This historic California inn is filled with treasures from around the world.
This whimsical, mysterious and slightly bizarre National Historic Landmark may well be one of the most intriguing destinations in Southern California. The inn's life began in 1902 and construction took 30 years to complete, incorporating design elements from throughout the southwestern United States and several Mediterranean countries with those from the California missions. Beginning as a 12-room adobe boarding house built in 1876, The Mission Inn Hotel & Spa is now a tribute to one man's passion for art from all walks of life. Frank Miller bought the original property from his father, and over the years he developed it into a showcase for his diverse — some say clashing, others say compelling — collection.
Whether you think his intentions were eccentric or eclectic, there's no denying the significance of the end result. The sometimes oddball blending of architectural styles includes flying buttresses, domes, a bell tower, clock towers, interior courtyards and patios, a five-story open-air rotunda, a circular wrought-iron staircase and oddly placed small doors from old ships.
After a series of financial disasters, the decaying structure was rescued from the wrecking ball in the late 1980s and restored to the tune of $55 million. In addition, a $15 million investment in the inn by owners Duane and Kelly Roberts in the early 2000s brought the property’s "eccentric chic" design to a whole new level, with brightly-colored tapestries, carpets and wall coverings that revolve around a floral motif.
The hotel houses its own museum and gallery, but there isn’t a corner without antiques on display, from Duane's Prime Steaks and Seafood's "Charge Up San Juan Hill," an early 20th-century rendition of Teddy Roosevelt and the Rough Riders, to Cloister Music Hall, featuring a beautifully restored 1920s Kimball-Kilgan pipe organ. You will see tributes to Mission San Juan Capistrano and Mission San Luis Rey in the arcades, and treasures such as the oldest dated bell in Christendom (inscribed "1247") in the rooftop "garden of the bells."
Occupying nearly one square city block in downtown Riverside, Mission Inn is a self-contained compound of balconies, arches, domes, turrets, covered walkways, underground catacombs (once a gallery, now off-limits to the public), an impressive five-story outdoor spiral staircase and endless unique facilities. You can get married in the St. Francis of Assisi Chapel, adorned with a massive 18th-century, gold-leafed cedar altar from Mexico and seven Tiffany stained-glass windows, or host an intimate dinner in the Court of the Orient, anchored by an 8.5-foot Amitabha Buddha from Japan's Tokugawa period. A tiled, heated swimming pool, El Agua Azul, sits in the Court of the Birds.
Meeting the desires of modern travelers is the 7,000-square-foot Kelly's Spa, named after Kelly Roberts (who owns and tends the inn with her husband). There is also Las Campanas Mexican restaurant, The Mission Inn Restaurant (popular for its Saturday night prime rib buffet), and The Presidential Lounge — a former four-bedroom apartment (Richard and Patricia Nixon were married in it) turned into a gentlemen's club-style cocktail lounge. Casey's Cupcakes & Cappuccinos has the feel of a '50s diner with modern touches, serving up light and fluffy gourmet cupcakes, made from scratch. The Mission Inn Restaurant also features an exhibition kitchen, with Duane’s Prime Steak and Seafood boasting handmade stained glass windows and an interactive wine bar —54 Degrees at Duane's— plus the Southern-style Italian bistro, Bella Trattoria, showcasing design elements reminiscent of an Italian café with rustic stone, tile and faux painting.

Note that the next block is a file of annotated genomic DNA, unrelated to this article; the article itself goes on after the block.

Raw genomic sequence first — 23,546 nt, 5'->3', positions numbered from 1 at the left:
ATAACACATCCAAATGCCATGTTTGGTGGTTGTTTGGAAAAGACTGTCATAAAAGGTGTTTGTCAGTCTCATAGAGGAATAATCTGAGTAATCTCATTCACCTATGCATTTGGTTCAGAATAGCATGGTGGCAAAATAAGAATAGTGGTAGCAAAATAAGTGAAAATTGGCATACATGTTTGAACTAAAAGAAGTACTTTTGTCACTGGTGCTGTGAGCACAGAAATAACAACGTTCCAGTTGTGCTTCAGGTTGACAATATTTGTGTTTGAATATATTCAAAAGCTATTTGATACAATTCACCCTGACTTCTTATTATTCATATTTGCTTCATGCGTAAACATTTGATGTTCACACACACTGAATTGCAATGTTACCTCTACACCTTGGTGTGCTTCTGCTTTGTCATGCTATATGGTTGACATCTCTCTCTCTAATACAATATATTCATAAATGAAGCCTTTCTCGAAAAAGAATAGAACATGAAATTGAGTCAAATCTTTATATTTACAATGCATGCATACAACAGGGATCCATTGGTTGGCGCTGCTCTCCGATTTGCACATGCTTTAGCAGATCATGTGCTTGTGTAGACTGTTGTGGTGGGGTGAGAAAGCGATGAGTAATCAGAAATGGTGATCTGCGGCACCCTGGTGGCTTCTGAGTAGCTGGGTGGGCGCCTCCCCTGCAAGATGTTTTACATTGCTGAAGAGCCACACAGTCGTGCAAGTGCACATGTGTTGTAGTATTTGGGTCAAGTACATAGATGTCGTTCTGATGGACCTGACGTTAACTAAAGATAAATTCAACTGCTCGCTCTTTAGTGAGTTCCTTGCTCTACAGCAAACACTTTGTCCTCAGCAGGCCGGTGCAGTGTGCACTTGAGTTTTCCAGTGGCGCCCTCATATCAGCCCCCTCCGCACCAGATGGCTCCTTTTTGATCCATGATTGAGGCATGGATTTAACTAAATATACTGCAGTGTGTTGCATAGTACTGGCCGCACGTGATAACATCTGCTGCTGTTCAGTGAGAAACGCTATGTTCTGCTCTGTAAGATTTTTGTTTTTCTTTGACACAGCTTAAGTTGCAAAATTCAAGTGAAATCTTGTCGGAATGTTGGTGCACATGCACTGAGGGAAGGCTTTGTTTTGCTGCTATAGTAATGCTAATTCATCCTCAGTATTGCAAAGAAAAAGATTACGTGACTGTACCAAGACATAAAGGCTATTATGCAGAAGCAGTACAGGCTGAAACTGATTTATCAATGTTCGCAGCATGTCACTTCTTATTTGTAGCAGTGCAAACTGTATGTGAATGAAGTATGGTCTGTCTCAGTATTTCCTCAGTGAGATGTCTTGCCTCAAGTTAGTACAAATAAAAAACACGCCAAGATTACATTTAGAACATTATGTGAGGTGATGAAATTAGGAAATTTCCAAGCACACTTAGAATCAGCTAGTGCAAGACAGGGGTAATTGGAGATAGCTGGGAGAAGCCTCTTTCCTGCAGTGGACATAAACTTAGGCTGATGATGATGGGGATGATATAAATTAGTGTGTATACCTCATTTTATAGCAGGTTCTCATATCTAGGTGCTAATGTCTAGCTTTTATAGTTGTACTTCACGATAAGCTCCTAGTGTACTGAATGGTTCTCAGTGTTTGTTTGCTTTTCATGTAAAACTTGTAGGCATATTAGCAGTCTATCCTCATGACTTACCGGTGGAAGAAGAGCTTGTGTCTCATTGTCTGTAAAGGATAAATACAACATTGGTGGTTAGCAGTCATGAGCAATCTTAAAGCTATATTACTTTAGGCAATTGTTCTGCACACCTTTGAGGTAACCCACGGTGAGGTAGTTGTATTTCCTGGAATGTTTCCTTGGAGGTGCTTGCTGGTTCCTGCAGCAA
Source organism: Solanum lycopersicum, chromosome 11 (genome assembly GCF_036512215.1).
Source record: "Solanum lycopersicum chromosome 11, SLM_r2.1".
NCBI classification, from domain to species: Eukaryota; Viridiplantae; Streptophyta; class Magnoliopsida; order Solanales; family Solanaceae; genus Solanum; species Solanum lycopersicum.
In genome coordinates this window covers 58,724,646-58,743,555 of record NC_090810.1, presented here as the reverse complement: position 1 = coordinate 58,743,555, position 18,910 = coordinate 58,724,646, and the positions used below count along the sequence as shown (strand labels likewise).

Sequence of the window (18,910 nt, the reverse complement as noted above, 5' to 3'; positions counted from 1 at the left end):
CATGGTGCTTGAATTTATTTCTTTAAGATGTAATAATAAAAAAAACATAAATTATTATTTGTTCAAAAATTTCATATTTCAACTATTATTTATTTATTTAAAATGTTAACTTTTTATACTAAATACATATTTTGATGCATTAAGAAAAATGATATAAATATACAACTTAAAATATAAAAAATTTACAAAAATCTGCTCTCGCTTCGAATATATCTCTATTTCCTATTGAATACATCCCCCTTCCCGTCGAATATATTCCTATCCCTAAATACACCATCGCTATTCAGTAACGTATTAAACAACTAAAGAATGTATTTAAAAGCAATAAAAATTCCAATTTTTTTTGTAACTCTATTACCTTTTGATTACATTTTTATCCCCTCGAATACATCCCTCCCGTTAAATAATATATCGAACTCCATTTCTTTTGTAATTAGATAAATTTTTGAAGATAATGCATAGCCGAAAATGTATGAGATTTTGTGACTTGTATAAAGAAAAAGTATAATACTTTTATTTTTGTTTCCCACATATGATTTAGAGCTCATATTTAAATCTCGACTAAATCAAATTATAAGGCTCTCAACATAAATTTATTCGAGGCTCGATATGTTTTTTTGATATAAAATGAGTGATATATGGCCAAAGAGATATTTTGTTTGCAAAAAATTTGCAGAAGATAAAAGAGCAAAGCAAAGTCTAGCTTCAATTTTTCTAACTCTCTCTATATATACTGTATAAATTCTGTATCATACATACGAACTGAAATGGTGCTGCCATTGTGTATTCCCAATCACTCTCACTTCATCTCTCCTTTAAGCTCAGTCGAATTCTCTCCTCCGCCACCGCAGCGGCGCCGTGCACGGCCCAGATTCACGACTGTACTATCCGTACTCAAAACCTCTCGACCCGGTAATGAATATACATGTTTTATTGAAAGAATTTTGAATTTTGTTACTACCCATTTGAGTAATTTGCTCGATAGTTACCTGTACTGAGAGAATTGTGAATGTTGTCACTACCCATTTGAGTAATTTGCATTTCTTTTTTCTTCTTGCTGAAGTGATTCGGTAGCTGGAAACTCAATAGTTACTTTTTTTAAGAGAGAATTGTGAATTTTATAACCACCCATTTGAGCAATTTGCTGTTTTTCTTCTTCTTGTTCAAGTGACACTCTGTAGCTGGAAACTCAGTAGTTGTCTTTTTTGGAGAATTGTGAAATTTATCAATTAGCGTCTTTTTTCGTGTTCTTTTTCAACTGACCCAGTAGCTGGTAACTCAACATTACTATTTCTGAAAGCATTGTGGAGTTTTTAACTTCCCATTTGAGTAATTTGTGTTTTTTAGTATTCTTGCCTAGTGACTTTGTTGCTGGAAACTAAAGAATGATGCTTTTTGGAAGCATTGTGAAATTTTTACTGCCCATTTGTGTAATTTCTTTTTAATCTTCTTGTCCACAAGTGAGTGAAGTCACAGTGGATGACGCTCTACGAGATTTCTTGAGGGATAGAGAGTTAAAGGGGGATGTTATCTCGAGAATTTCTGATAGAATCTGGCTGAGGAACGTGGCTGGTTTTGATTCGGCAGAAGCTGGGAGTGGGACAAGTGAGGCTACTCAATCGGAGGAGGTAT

Of the 239 bedrooms and suites, no two are alike. Their original Arts and Crafts style has given way to a more contemporary, although still classic, look. They are well equipped with modern amenities, such as WebTV (on flat-panel TVs), high-speed Internet access, 24-hour room service and even Nintendo. As part of the inn’s expansion, all guest room amenities have been integrated into the furnishings for further convenience, including updated bathrooms with hand-painted decorative floor tiles and imported handcrafted mirrors over the vanities. There are also 13 junior suites, and accommodations on the fourth floor of the historic Mission Wing are our favorites due to their distinctive accents, including arched ceilings and stained- and leaded-glass windows, which, as part of the redesign, along with the third-floor accommodations, have been updated to keep with the current look of the inn by integrating fresh and lively colors with stylish furnishings.
However you spend your time, you will be in good company. Theodore Roosevelt, Andrew Carnegie and Sarah Bernhardt have been guests, Betty Davis and Humphrey Bogart held nuptials here (not to one another), and numerous American presidents ─ whose oil portraits adorn the hotel’s public spaces — have made this their base. In addition, Mission Inn has hosted several peace conferences. It contains many halls, rooms, nooks and crannies ideal for gatherings. Such conferences seem particularly appropriate. In a peculiar way, the hotel is a tribute to the possibility of a more peaceful world, bringing elements together from around the globe to live in harmony beneath the warm California sun.